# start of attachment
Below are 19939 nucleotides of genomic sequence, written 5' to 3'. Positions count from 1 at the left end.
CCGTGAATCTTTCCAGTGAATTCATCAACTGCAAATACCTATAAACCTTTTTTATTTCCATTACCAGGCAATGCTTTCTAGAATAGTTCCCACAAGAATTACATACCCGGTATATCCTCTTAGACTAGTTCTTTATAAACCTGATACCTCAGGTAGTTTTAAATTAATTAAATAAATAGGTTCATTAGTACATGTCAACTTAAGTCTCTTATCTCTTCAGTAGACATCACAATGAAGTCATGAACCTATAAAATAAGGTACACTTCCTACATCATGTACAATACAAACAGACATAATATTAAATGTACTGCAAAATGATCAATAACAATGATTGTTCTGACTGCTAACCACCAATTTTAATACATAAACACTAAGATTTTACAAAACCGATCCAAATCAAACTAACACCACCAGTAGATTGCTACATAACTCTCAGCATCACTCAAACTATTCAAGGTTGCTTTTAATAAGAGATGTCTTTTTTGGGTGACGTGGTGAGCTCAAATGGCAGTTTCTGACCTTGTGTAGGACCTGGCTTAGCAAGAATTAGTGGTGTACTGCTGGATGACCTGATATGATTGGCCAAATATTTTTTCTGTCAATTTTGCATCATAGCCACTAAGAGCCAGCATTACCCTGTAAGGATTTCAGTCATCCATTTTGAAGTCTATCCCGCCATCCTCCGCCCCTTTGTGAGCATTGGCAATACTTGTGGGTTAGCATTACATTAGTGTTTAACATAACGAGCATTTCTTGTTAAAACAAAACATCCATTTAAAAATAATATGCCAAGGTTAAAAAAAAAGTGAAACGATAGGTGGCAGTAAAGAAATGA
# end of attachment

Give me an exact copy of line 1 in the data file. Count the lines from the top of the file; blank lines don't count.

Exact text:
Below are 19939 nucleotides of genomic sequence, written 5' to 3'. Positions count from 1 at the left end.